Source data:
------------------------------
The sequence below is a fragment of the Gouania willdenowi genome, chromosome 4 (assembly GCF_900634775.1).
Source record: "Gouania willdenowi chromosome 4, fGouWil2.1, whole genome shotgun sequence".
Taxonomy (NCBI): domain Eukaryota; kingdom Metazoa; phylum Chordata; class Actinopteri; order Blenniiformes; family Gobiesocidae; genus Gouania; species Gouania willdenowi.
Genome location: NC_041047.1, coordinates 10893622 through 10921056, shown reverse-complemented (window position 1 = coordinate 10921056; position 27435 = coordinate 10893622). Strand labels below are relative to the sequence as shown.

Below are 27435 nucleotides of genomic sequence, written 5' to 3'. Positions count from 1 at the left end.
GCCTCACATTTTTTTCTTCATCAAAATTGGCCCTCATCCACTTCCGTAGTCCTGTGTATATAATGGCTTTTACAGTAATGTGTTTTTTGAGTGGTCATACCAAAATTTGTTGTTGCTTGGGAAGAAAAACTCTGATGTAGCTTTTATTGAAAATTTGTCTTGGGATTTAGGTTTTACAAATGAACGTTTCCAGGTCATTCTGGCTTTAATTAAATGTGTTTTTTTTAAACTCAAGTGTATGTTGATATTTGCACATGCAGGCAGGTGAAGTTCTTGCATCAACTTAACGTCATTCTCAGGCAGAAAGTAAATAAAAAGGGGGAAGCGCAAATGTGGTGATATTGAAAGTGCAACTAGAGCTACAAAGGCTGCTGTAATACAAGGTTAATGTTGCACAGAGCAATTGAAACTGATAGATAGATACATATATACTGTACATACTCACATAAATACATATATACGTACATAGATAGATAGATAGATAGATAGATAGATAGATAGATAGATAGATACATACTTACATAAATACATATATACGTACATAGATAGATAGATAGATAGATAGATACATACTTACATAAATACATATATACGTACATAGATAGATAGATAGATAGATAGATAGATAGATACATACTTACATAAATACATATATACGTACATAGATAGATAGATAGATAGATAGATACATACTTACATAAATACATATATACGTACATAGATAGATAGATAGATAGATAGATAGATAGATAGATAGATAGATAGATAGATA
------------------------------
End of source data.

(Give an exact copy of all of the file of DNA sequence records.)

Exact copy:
The sequence below is a fragment of the Gouania willdenowi genome, chromosome 4 (assembly GCF_900634775.1).
Source record: "Gouania willdenowi chromosome 4, fGouWil2.1, whole genome shotgun sequence".
Taxonomy (NCBI): domain Eukaryota; kingdom Metazoa; phylum Chordata; class Actinopteri; order Blenniiformes; family Gobiesocidae; genus Gouania; species Gouania willdenowi.
Genome location: NC_041047.1, coordinates 10893622 through 10921056, shown reverse-complemented (window position 1 = coordinate 10921056; position 27435 = coordinate 10893622). Strand labels below are relative to the sequence as shown.

Below are 27435 nucleotides of genomic sequence, written 5' to 3'. Positions count from 1 at the left end.
GCCTCACATTTTTTTCTTCATCAAAATTGGCCCTCATCCACTTCCGTAGTCCTGTGTATATAATGGCTTTTACAGTAATGTGTTTTTTGAGTGGTCATACCAAAATTTGTTGTTGCTTGGGAAGAAAAACTCTGATGTAGCTTTTATTGAAAATTTGTCTTGGGATTTAGGTTTTACAAATGAACGTTTCCAGGTCATTCTGGCTTTAATTAAATGTGTTTTTTTTAAACTCAAGTGTATGTTGATATTTGCACATGCAGGCAGGTGAAGTTCTTGCATCAACTTAACGTCATTCTCAGGCAGAAAGTAAATAAAAAGGGGGAAGCGCAAATGTGGTGATATTGAAAGTGCAACTAGAGCTACAAAGGCTGCTGTAATACAAGGTTAATGTTGCACAGAGCAATTGAAACTGATAGATAGATACATATATACTGTACATACTCACATAAATACATATATACGTACATAGATAGATAGATAGATAGATAGATAGATAGATAGATAGATAGATACATACTTACATAAATACATATATACGTACATAGATAGATAGATAGATAGATAGATACATACTTACATAAATACATATATACGTACATAGATAGATAGATAGATAGATAGATAGATAGATACATACTTACATAAATACATATATACGTACATAGATAGATAGATAGATAGATAGATACATACTTACATAAATACATATATACGTACATAGATAGATAGATAGATAGATAGATAGATAGATAGATAGATAGATAGATAGATA